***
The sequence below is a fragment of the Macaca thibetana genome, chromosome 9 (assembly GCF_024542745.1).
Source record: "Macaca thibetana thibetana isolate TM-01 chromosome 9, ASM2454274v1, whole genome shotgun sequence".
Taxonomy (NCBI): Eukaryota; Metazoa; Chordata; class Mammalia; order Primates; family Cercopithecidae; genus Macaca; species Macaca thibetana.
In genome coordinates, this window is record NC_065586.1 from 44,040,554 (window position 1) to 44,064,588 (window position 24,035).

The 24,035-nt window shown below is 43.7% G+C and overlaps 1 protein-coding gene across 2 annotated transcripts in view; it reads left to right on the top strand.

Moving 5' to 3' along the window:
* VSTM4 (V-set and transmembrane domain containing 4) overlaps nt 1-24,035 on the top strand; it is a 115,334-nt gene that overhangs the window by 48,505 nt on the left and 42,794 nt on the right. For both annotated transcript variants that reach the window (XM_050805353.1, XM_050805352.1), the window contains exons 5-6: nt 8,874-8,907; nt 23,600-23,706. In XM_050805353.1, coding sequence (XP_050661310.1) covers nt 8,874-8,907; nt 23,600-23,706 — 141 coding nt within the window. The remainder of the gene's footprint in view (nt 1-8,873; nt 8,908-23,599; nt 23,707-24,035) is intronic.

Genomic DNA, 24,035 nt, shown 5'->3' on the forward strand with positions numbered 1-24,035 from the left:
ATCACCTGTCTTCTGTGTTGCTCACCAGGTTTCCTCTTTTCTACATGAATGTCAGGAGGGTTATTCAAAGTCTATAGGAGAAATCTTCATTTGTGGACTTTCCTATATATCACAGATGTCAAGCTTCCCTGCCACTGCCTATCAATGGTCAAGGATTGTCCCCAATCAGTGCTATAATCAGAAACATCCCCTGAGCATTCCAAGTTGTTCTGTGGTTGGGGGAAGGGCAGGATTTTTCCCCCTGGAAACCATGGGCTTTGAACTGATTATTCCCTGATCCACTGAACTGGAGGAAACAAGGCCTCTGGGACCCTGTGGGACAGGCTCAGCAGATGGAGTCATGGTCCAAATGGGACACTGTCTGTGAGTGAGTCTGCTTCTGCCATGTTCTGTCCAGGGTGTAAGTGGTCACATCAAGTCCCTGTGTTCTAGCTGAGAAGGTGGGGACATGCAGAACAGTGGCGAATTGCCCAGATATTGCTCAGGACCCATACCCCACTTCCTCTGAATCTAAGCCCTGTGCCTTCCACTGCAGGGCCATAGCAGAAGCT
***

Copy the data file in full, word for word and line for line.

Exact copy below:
The sequence below is a fragment of the Macaca thibetana genome, chromosome 9 (assembly GCF_024542745.1).
Source record: "Macaca thibetana thibetana isolate TM-01 chromosome 9, ASM2454274v1, whole genome shotgun sequence".
Taxonomy (NCBI): Eukaryota; Metazoa; Chordata; class Mammalia; order Primates; family Cercopithecidae; genus Macaca; species Macaca thibetana.
In genome coordinates, this window is record NC_065586.1 from 44,040,554 (window position 1) to 44,064,588 (window position 24,035).

The 24,035-nt window shown below is 43.7% G+C and overlaps 1 protein-coding gene across 2 annotated transcripts in view; it reads left to right on the top strand.

Moving 5' to 3' along the window:
* VSTM4 (V-set and transmembrane domain containing 4) overlaps nt 1-24,035 on the top strand; it is a 115,334-nt gene that overhangs the window by 48,505 nt on the left and 42,794 nt on the right. For both annotated transcript variants that reach the window (XM_050805353.1, XM_050805352.1), the window contains exons 5-6: nt 8,874-8,907; nt 23,600-23,706. In XM_050805353.1, coding sequence (XP_050661310.1) covers nt 8,874-8,907; nt 23,600-23,706 — 141 coding nt within the window. The remainder of the gene's footprint in view (nt 1-8,873; nt 8,908-23,599; nt 23,707-24,035) is intronic.

Genomic DNA, 24,035 nt, shown 5'->3' on the forward strand with positions numbered 1-24,035 from the left:
ATCACCTGTCTTCTGTGTTGCTCACCAGGTTTCCTCTTTTCTACATGAATGTCAGGAGGGTTATTCAAAGTCTATAGGAGAAATCTTCATTTGTGGACTTTCCTATATATCACAGATGTCAAGCTTCCCTGCCACTGCCTATCAATGGTCAAGGATTGTCCCCAATCAGTGCTATAATCAGAAACATCCCCTGAGCATTCCAAGTTGTTCTGTGGTTGGGGGAAGGGCAGGATTTTTCCCCCTGGAAACCATGGGCTTTGAACTGATTATTCCCTGATCCACTGAACTGGAGGAAACAAGGCCTCTGGGACCCTGTGGGACAGGCTCAGCAGATGGAGTCATGGTCCAAATGGGACACTGTCTGTGAGTGAGTCTGCTTCTGCCATGTTCTGTCCAGGGTGTAAGTGGTCACATCAAGTCCCTGTGTTCTAGCTGAGAAGGTGGGGACATGCAGAACAGTGGCGAATTGCCCAGATATTGCTCAGGACCCATACCCCACTTCCTCTGAATCTAAGCCCTGTGCCTTCCACTGCAGGGCCATAGCAGAAGCT